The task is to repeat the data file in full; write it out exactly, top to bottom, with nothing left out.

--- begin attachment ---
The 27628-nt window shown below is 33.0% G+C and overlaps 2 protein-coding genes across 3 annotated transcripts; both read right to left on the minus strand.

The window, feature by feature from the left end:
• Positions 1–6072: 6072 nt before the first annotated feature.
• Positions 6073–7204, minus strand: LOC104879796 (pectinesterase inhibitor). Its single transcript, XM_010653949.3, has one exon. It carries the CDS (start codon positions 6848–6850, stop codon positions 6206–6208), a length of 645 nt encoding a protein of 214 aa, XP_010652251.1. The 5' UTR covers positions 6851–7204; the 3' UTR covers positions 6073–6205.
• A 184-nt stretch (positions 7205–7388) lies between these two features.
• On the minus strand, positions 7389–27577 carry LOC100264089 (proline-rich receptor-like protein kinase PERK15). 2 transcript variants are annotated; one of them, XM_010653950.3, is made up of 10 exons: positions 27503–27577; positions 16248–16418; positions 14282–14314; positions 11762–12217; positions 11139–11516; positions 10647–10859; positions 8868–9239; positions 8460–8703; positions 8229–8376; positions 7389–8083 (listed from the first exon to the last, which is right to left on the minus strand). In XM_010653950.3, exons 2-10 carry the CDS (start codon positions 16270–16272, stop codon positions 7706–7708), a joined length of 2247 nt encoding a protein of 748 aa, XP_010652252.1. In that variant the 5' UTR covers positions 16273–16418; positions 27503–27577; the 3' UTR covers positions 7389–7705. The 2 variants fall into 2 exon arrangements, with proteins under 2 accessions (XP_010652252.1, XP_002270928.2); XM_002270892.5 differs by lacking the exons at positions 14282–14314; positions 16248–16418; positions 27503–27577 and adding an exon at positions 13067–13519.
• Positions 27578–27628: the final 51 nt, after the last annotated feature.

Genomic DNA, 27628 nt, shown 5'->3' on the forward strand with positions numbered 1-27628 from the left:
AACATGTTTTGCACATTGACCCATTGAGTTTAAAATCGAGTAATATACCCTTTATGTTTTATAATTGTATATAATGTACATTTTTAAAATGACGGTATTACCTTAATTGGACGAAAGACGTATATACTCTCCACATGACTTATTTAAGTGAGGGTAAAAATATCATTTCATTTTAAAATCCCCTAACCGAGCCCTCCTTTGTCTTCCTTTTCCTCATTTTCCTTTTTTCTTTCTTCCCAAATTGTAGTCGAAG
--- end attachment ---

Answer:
The 27628-nt window shown below is 33.0% G+C and overlaps 2 protein-coding genes across 3 annotated transcripts; both read right to left on the minus strand.

The window, feature by feature from the left end:
• Positions 1–6072: 6072 nt before the first annotated feature.
• Positions 6073–7204, minus strand: LOC104879796 (pectinesterase inhibitor). Its single transcript, XM_010653949.3, has one exon. It carries the CDS (start codon positions 6848–6850, stop codon positions 6206–6208), a length of 645 nt encoding a protein of 214 aa, XP_010652251.1. The 5' UTR covers positions 6851–7204; the 3' UTR covers positions 6073–6205.
• A 184-nt stretch (positions 7205–7388) lies between these two features.
• On the minus strand, positions 7389–27577 carry LOC100264089 (proline-rich receptor-like protein kinase PERK15). 2 transcript variants are annotated; one of them, XM_010653950.3, is made up of 10 exons: positions 27503–27577; positions 16248–16418; positions 14282–14314; positions 11762–12217; positions 11139–11516; positions 10647–10859; positions 8868–9239; positions 8460–8703; positions 8229–8376; positions 7389–8083 (listed from the first exon to the last, which is right to left on the minus strand). In XM_010653950.3, exons 2-10 carry the CDS (start codon positions 16270–16272, stop codon positions 7706–7708), a joined length of 2247 nt encoding a protein of 748 aa, XP_010652252.1. In that variant the 5' UTR covers positions 16273–16418; positions 27503–27577; the 3' UTR covers positions 7389–7705. The 2 variants fall into 2 exon arrangements, with proteins under 2 accessions (XP_010652252.1, XP_002270928.2); XM_002270892.5 differs by lacking the exons at positions 14282–14314; positions 16248–16418; positions 27503–27577 and adding an exon at positions 13067–13519.
• Positions 27578–27628: the final 51 nt, after the last annotated feature.

Genomic DNA, 27628 nt, shown 5'->3' on the forward strand with positions numbered 1-27628 from the left:
AACATGTTTTGCACATTGACCCATTGAGTTTAAAATCGAGTAATATACCCTTTATGTTTTATAATTGTATATAATGTACATTTTTAAAATGACGGTATTACCTTAATTGGACGAAAGACGTATATACTCTCCACATGACTTATTTAAGTGAGGGTAAAAATATCATTTCATTTTAAAATCCCCTAACCGAGCCCTCCTTTGTCTTCCTTTTCCTCATTTTCCTTTTTTCTTTCTTCCCAAATTGTAGTCGAAG